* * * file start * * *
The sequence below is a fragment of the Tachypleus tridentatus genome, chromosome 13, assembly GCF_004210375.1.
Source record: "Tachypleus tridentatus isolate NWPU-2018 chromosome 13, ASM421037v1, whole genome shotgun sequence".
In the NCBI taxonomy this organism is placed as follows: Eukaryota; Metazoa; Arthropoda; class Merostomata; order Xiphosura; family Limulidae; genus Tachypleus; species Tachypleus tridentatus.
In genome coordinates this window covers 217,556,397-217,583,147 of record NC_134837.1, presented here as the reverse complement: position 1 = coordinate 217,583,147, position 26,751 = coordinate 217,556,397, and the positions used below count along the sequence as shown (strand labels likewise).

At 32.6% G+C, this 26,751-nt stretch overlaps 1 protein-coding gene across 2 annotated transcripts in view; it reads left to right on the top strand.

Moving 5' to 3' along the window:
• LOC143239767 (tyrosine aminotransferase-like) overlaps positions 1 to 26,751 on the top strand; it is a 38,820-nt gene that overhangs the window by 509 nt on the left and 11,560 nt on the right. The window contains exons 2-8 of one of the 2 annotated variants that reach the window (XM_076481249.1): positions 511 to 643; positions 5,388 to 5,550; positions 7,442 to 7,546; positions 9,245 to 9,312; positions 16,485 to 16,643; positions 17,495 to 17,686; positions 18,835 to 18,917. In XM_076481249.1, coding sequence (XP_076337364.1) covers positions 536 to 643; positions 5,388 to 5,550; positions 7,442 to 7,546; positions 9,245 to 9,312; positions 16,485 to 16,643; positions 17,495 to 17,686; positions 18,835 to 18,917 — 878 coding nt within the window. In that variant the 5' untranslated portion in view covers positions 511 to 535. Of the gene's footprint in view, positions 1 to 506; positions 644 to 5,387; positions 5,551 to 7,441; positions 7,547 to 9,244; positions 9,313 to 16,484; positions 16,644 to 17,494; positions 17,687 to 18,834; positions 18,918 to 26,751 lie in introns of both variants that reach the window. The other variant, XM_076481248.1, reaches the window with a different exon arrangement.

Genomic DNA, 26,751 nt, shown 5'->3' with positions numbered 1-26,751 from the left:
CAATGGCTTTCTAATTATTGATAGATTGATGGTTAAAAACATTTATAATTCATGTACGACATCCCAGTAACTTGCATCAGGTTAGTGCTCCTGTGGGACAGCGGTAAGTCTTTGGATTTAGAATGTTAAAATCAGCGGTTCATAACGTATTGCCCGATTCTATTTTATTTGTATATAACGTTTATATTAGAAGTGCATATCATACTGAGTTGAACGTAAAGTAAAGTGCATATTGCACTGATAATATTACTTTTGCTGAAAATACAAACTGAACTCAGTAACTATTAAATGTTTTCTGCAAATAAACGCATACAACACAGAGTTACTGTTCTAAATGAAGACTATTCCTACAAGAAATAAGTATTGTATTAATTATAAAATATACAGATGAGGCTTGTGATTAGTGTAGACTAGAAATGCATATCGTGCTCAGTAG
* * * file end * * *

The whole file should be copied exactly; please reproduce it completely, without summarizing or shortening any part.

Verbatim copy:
The sequence below is a fragment of the Tachypleus tridentatus genome, chromosome 13, assembly GCF_004210375.1.
Source record: "Tachypleus tridentatus isolate NWPU-2018 chromosome 13, ASM421037v1, whole genome shotgun sequence".
In the NCBI taxonomy this organism is placed as follows: Eukaryota; Metazoa; Arthropoda; class Merostomata; order Xiphosura; family Limulidae; genus Tachypleus; species Tachypleus tridentatus.
In genome coordinates this window covers 217,556,397-217,583,147 of record NC_134837.1, presented here as the reverse complement: position 1 = coordinate 217,583,147, position 26,751 = coordinate 217,556,397, and the positions used below count along the sequence as shown (strand labels likewise).

At 32.6% G+C, this 26,751-nt stretch overlaps 1 protein-coding gene across 2 annotated transcripts in view; it reads left to right on the top strand.

Moving 5' to 3' along the window:
• LOC143239767 (tyrosine aminotransferase-like) overlaps positions 1 to 26,751 on the top strand; it is a 38,820-nt gene that overhangs the window by 509 nt on the left and 11,560 nt on the right. The window contains exons 2-8 of one of the 2 annotated variants that reach the window (XM_076481249.1): positions 511 to 643; positions 5,388 to 5,550; positions 7,442 to 7,546; positions 9,245 to 9,312; positions 16,485 to 16,643; positions 17,495 to 17,686; positions 18,835 to 18,917. In XM_076481249.1, coding sequence (XP_076337364.1) covers positions 536 to 643; positions 5,388 to 5,550; positions 7,442 to 7,546; positions 9,245 to 9,312; positions 16,485 to 16,643; positions 17,495 to 17,686; positions 18,835 to 18,917 — 878 coding nt within the window. In that variant the 5' untranslated portion in view covers positions 511 to 535. Of the gene's footprint in view, positions 1 to 506; positions 644 to 5,387; positions 5,551 to 7,441; positions 7,547 to 9,244; positions 9,313 to 16,484; positions 16,644 to 17,494; positions 17,687 to 18,834; positions 18,918 to 26,751 lie in introns of both variants that reach the window. The other variant, XM_076481248.1, reaches the window with a different exon arrangement.

Genomic DNA, 26,751 nt, shown 5'->3' with positions numbered 1-26,751 from the left:
CAATGGCTTTCTAATTATTGATAGATTGATGGTTAAAAACATTTATAATTCATGTACGACATCCCAGTAACTTGCATCAGGTTAGTGCTCCTGTGGGACAGCGGTAAGTCTTTGGATTTAGAATGTTAAAATCAGCGGTTCATAACGTATTGCCCGATTCTATTTTATTTGTATATAACGTTTATATTAGAAGTGCATATCATACTGAGTTGAACGTAAAGTAAAGTGCATATTGCACTGATAATATTACTTTTGCTGAAAATACAAACTGAACTCAGTAACTATTAAATGTTTTCTGCAAATAAACGCATACAACACAGAGTTACTGTTCTAAATGAAGACTATTCCTACAAGAAATAAGTATTGTATTAATTATAAAATATACAGATGAGGCTTGTGATTAGTGTAGACTAGAAATGCATATCGTGCTCAGTAG